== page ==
The difference is in the history of the instruments.  Before brass instruments had valves, they were limited to the notes in the overtone series based on the fundamental note of that instrument.  For instance, a C trumpet was limited to the notes in the C overtone series.  But certainly, brass instruments had to play in keys other than C.  So to change keys, a player would change out a piece of piping in the instrument called the "crook" to make it longer or shorter, and thus change the fundamental pitch and the key.  A horn player could change the crook in a horn in F to make it a horn in D.  On a side note, horn players could also manipulate their hands inside their bells to mimic the effect of what valves would do later (play pitches in between the notes in the give overtone series), but the natural, most resonant pitches on the instrument were in the overtone series.  Essentially, the changing of the crook would make it a different instrument.  When valves were invented, the tradition of "switching instruments" continued.  Instead of changing your C crook to a D crook, you'd just change your C trumpet to a D trumpet.  Great for instrument manufacturers, huh? 

Still with me? I hope so!

OK, so what happened with the low brass instruments?  Well, tuba and euphonium pretty much came into being because of the invention of the valve.  Read a little about the history of the tuba to understand why.  So the tuba and euphonium came around after the tradition of transposing instruments had been established.  The trombone has long been a concert pitch instrument (it reads what it sounds), but now the standard trombone is in Bb, as is the standard euphonium.  CC, BBb, F, and Eb tubas are all standard tubas as well.  Sometimes euphoniums play in treble clef and transposed, but this comes from the time when military bands were very popular, and trumpet players often doubled on euphonium, and this prevented them having to learn new fingerings.  It is still common to see treble clef euphonium parts for young students - band directors often change a student from trumpet to euphonium if playing high is an issue.


Unlike their high brass and woodwind counterparts, low brass instruments are named for their fundamental pitch.  So, a CC contrabass tuba works around the C harmonic series (with pedal C being the "fundamental"), so a CC contrabass tuba can play all the notes in the C harmonic series with no valves depressed.  Tuba players must learn different fingerings for each instrument.  Our parts are always written in concert pitch.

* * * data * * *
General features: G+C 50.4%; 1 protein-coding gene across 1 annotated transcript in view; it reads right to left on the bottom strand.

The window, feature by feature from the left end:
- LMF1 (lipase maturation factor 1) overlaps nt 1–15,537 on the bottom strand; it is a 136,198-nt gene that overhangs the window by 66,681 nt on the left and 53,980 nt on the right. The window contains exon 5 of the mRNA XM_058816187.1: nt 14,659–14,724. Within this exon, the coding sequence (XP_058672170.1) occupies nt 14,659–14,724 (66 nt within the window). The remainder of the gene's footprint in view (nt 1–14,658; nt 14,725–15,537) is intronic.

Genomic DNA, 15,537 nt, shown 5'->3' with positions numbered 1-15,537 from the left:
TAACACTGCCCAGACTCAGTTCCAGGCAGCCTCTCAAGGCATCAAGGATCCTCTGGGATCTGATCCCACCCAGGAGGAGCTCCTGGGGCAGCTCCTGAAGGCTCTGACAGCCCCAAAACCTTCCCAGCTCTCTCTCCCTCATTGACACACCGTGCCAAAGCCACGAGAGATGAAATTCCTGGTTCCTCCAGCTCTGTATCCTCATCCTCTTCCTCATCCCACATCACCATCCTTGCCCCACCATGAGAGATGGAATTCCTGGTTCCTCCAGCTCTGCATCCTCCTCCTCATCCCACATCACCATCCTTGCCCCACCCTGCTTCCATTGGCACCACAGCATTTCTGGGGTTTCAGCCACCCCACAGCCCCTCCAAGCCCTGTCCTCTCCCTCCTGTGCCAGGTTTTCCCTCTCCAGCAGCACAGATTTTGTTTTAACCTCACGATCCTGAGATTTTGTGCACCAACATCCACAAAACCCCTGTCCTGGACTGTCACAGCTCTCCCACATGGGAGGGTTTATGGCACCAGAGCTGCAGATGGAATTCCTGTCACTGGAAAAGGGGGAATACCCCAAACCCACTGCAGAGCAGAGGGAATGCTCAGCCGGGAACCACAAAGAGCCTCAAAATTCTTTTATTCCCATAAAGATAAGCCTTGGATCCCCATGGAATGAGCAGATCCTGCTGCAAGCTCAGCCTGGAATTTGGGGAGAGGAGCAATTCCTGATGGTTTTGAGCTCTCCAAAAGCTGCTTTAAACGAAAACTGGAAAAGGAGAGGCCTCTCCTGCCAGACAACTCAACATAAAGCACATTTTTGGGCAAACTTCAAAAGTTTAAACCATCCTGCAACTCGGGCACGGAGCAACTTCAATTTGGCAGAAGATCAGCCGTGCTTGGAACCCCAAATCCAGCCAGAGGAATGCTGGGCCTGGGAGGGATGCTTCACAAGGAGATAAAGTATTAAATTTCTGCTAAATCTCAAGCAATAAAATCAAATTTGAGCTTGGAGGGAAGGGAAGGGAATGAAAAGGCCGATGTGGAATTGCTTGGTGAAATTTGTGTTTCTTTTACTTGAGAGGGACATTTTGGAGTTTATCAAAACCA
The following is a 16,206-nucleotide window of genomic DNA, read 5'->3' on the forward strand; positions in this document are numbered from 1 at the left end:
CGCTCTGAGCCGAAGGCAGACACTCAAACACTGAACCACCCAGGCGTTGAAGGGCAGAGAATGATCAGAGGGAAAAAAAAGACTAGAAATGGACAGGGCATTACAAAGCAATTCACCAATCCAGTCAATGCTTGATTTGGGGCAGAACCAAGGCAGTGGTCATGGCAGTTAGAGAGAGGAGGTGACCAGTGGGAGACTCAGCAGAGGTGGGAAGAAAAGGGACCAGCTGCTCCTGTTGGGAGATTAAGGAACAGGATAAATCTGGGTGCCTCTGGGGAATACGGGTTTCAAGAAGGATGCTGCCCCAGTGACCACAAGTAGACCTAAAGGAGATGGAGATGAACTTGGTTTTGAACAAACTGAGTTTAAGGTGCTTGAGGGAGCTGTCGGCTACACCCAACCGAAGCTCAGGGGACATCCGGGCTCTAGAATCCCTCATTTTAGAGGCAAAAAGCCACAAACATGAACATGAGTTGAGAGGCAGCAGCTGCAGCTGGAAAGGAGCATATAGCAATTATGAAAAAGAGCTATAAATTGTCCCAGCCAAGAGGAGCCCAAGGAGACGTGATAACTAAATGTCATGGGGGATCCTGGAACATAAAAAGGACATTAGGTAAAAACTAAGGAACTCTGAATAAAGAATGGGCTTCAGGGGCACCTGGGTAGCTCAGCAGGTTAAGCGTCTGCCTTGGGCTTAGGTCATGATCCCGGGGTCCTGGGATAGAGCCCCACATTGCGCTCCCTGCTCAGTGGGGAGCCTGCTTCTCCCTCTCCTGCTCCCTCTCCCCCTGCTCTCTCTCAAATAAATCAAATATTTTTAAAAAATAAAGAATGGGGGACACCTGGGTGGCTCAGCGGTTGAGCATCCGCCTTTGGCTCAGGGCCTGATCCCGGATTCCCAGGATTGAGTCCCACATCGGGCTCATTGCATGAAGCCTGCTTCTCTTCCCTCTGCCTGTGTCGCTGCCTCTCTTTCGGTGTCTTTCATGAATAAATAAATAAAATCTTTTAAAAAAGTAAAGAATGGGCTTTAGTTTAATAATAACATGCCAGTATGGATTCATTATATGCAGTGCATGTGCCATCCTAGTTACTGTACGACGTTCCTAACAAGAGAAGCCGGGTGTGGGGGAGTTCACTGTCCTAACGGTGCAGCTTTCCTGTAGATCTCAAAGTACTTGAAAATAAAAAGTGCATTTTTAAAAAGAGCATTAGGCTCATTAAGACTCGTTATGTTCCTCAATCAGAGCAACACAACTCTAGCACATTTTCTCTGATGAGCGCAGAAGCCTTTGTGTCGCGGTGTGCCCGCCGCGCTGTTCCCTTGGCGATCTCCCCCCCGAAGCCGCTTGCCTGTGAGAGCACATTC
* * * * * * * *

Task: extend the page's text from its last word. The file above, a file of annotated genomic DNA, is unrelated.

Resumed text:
OK, so why do you have so many tubas then?  Here are some of the reasons:

1) Timbre.  Contrabass tubas (BBb and CC) are larger and have a darker sound, while bass tubas (F or Eb) tend to sound brighter.  For instance, contrabasses are used in most orchestral playing because they have to support an entire orchestra, and the contrabass tends to be more homogeneous with the basses.  On the other hand, bass tubas are frequently used in brass quintets because they brighter tone is more homogeneous with the higher brass instruments.  However, both can be (and are regularly) used in both large and chamber ensembles.  It depends on the need of the music.

2) Range.  That's an easy one. Contrabass = bigger = easier to play low on.  The opposite is true for F tuba.  While pro tubists can play high or low on either horn, we still have to be practical.  The F tuba is naturally more agile in the high register, and would be the ideal choice for a 15-minute long concerto that sits in the high register for most of the piece.  But if I'm playing below the staff oom-pahs in a polka band for 3 hours at an Oktoberfest gig, I'm going to use my CC.

3) Composer's intent.  Some composers (like Vaughan Williams and John Stevens) specifically request bass or contrabass tuba.  If it's not written on the page, you have to use your judgment.  Some things end up becoming "common knowledge" - for instance, one should play Berlioz on a bass tuba because he originally wrote the parts for ophicleide, the predecessor to the tuba, which had a very bright, compact sound, which is more easily attained on F tuba (not to mention the parts tend to be in the higher register).

There are many cases in which you are going to have to use your musical intuition on the decision of tuba.  For instance, I know many people that will bring an F tuba on stage for Stravinsky's Petrushka just to play the infamous "Bear solo."  I personally like the grittiness and angst of the CC tuba in the register - I really feel like I can "roar," and that my F is too "pretty" up there for what I want in that solo.  That, and I'm way too lazy to carry 2 tubas onstage (except for Bydlo).

I've still had people try to tell me that I transpose because I play instruments in C and F.  But for tuba, that's simply not true. With the exception of brass band music (a whole 'nother thing!), nobody that knows what he/she is doing writes a "CC tuba part" or an "F tuba part" (but remember, composer can specify bass or contrabass, but that's for sound quality, not key).  The bottom line is that if I see the note F on a page, an F is what's going to come out of my tuba. We. Do. Not. Transpose.  We choose our "axe" based on the needs of the gig at hand.  But...


A trumpet player might show up to a gig with his Bb trumpet, but when he is handed a C trumpet part, he's going to have to transpose on the spot.  A horn player might show up to a church gig and be handed the SATB choir part, which is written in concert pitch.  I remember that once I had a church gig where there was one piece that didn't have a tuba part, so the choir director asked me to play the horn part down 1 octave - so I was transposing and reading treble clef.  Regardless of instrument, you should practice transposition.  It will make you a better, more well-rounded musician, plus it's a great brain exercise!

Thanks for reading - I hope this helps make more sense of transposition and transposing instruments!